Democratic insiders are increasingly worried that a barrage of Koch Brothers attacks on vulnerable Senate candidates is going virtually unanswered. Donors, they say, need to get off the sidelines and focus on 2014 before it’s too late.
At stake is control of the Senate, which analysts now see as having about a 50-50 chance of falling into Republican hands.
David Axelrod, a former top political adviser to President Obama, has been perhaps the loudest voice expressing concern. In an email to msnbc, Axelrod laid out the difficult terrain that Democrats face in holding onto the Senate: They’re defending seats in seven states won by Mitt Romney in 2012, while facing few pickup opportunities of their own.
“The Republicans get this,” said Axelrod, an msnbc contributor. “The Koch Brothers, through Americans for Prosperity, have already spent $12 million against Senate targets, and it's just February. We have nothing comparable.”
The anxiety has been building for months, as several Democratic incumbents—including Kay Hagan of North Carolina, Mary Landrieu of Louisiana, and Mark Pryor of Arkansas—have seen their approval ratings plummet amid millions in negative ads financed by the Koch-affiliated Americans for Prosperity (AFP). But it went up to eleven last week when Priorities USA, the biggest Democratic Super PAC, said it would be sitting out this year’s midterms to focus on Hillary Clinton in 2016.
That led Axelrod to ask in a tweet last week whether, with the Senate at risk, Democratic donors shouldn’t be “focused on ’14 and not ’16 races?”
Republicans need to pick up six seats to win back the Senate. They’re defending 14 of their own incumbents, compared to the Democrats’ 21. Most analysts now say the odds are around even that the GOP will take control. If that happens, they’d be able to hamstring the last two years of President Obama’s tenure even more effectively than they’ve done since winning the House in 2010.
Axelrod is far from alone in expressing anxiety.
“I’ve actually been pretty surprised so far at this point in the cycle that Democratic donors aren’t more focused on keeping the Senate than they are,” said Ben Chao, a Democratic consultant with Trippi & Associates, who runs Super PACs that support Landrieu and Pryor. “We’ve seen a lot more activity, especially on the fundraising side, in previous cycles at this point. It’s not a crisis, but it is concerning.”
As of last month, AFP, which does not have to disclose its donors, had spent an estimated $20 million on negative ads targeting House and Senate Democrats, many focused on their support for Obamacare.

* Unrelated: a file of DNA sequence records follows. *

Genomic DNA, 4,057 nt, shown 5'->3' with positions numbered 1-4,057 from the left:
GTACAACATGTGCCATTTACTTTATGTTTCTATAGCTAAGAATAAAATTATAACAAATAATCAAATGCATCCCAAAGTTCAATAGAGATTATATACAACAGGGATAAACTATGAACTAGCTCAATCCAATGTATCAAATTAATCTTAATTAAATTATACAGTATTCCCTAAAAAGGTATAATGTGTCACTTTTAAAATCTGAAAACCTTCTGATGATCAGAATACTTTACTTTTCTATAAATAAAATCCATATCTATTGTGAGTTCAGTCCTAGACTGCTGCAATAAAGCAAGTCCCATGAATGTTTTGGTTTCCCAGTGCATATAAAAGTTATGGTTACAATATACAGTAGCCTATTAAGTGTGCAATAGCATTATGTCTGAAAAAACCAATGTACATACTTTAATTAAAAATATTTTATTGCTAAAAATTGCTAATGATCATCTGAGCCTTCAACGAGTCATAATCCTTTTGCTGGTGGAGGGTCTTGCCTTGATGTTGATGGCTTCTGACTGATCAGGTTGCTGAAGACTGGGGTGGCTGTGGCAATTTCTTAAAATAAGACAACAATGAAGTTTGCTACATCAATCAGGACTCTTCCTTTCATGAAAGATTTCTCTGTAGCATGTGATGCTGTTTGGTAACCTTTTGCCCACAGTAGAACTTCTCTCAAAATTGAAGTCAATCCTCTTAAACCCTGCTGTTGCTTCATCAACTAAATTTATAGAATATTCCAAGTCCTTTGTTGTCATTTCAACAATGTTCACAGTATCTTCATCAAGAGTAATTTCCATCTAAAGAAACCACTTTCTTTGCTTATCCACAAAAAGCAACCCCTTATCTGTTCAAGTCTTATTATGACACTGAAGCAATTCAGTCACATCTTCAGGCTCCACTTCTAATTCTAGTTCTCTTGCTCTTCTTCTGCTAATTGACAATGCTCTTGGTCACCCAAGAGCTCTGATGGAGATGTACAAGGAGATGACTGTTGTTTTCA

Brad Crone, a North Carolina-based Democratic consultant, cited an AFP ad that’s been in heavy rotation lately, in which a woman slams Hagan for making an Obama-style “if-you-like-your-plan-you-can-keep-it” promise, then describes having to pay more for her coverage.
“Last night I was watching Top Chef, and there’s that damn woman in Cary sitting there just wearing her ass out,” said Crone. “It’s just a killer ad.”
AFP hasn’t had the airwaves entirely to themselves: In November and December, the Senate Majority PAC—which recently took in a $2.5 million contribution from former New York City mayor Michael Bloomberg—began running ads in support of Hagan, Landrieu, and Sen. Jeanne Shaheen of New Hampshire. But they haven’t come close to matching the Kochs’ spending. In North Carolina alone, AFP has spent $8.2 million to beat up on Hagan. That’s more than all outside groups combined have spent in support of Democrats in Senate races across the country, according to Politico.
Democrats have been sounding the alarm for weeks now. Spokesmen for both the Senate Majority PAC and the Democratic Senatorial Campaign Committee—the party’s official senate campaign arm—last month urged the party’s donors to step up to the plate and help fight back against the Kochs, msnbc reported at the time.
Crone questioned the thinking of some outside Democratic groups who are hanging back, waiting to see which races will be most competitive before spending money.
“My point is this: If you want to make the race competitive, you’ve got to play here now, because she’s getting overwhelmed with such a negative message,” he said, referring to Hagan. “And if you don’t come in here and play at this point in time, it may be too little too late.”